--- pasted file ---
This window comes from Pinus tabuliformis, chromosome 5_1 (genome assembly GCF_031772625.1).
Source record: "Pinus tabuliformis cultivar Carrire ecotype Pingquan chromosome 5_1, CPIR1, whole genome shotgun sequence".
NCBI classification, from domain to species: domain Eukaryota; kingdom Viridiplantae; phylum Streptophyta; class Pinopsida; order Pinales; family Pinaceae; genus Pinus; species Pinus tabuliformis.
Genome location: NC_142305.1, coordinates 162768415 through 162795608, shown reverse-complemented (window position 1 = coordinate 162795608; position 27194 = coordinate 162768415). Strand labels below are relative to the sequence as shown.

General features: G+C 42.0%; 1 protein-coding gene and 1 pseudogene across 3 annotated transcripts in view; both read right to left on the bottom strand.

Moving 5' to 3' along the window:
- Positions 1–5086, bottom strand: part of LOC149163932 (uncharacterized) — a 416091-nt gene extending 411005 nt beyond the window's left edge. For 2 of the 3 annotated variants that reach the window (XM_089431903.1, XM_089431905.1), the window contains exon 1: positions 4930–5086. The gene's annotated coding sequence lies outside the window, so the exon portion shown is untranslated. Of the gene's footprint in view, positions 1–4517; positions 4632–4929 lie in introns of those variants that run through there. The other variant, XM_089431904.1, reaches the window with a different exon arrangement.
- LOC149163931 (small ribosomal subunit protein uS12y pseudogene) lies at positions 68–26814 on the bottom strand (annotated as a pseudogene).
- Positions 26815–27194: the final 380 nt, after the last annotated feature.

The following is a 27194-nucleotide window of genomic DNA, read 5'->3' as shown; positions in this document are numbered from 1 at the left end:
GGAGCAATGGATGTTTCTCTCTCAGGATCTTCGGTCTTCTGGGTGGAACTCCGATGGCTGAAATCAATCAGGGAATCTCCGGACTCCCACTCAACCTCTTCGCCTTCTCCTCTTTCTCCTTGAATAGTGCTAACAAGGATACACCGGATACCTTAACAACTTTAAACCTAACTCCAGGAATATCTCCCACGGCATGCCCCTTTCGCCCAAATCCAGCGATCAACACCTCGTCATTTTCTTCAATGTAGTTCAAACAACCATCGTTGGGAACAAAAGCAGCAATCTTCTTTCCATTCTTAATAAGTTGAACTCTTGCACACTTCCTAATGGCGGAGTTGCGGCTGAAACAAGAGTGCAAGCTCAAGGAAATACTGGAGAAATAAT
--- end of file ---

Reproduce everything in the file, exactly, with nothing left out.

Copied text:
This window comes from Pinus tabuliformis, chromosome 5_1 (genome assembly GCF_031772625.1).
Source record: "Pinus tabuliformis cultivar Carrire ecotype Pingquan chromosome 5_1, CPIR1, whole genome shotgun sequence".
NCBI classification, from domain to species: domain Eukaryota; kingdom Viridiplantae; phylum Streptophyta; class Pinopsida; order Pinales; family Pinaceae; genus Pinus; species Pinus tabuliformis.
Genome location: NC_142305.1, coordinates 162768415 through 162795608, shown reverse-complemented (window position 1 = coordinate 162795608; position 27194 = coordinate 162768415). Strand labels below are relative to the sequence as shown.

General features: G+C 42.0%; 1 protein-coding gene and 1 pseudogene across 3 annotated transcripts in view; both read right to left on the bottom strand.

Moving 5' to 3' along the window:
- Positions 1–5086, bottom strand: part of LOC149163932 (uncharacterized) — a 416091-nt gene extending 411005 nt beyond the window's left edge. For 2 of the 3 annotated variants that reach the window (XM_089431903.1, XM_089431905.1), the window contains exon 1: positions 4930–5086. The gene's annotated coding sequence lies outside the window, so the exon portion shown is untranslated. Of the gene's footprint in view, positions 1–4517; positions 4632–4929 lie in introns of those variants that run through there. The other variant, XM_089431904.1, reaches the window with a different exon arrangement.
- LOC149163931 (small ribosomal subunit protein uS12y pseudogene) lies at positions 68–26814 on the bottom strand (annotated as a pseudogene).
- Positions 26815–27194: the final 380 nt, after the last annotated feature.

The following is a 27194-nucleotide window of genomic DNA, read 5'->3' as shown; positions in this document are numbered from 1 at the left end:
GGAGCAATGGATGTTTCTCTCTCAGGATCTTCGGTCTTCTGGGTGGAACTCCGATGGCTGAAATCAATCAGGGAATCTCCGGACTCCCACTCAACCTCTTCGCCTTCTCCTCTTTCTCCTTGAATAGTGCTAACAAGGATACACCGGATACCTTAACAACTTTAAACCTAACTCCAGGAATATCTCCCACGGCATGCCCCTTTCGCCCAAATCCAGCGATCAACACCTCGTCATTTTCTTCAATGTAGTTCAAACAACCATCGTTGGGAACAAAAGCAGCAATCTTCTTTCCATTCTTAATAAGTTGAACTCTTGCACACTTCCTAATGGCGGAGTTGCGGCTGAAACAAGAGTGCAAGCTCAAGGAAATACTGGAGAAATAAT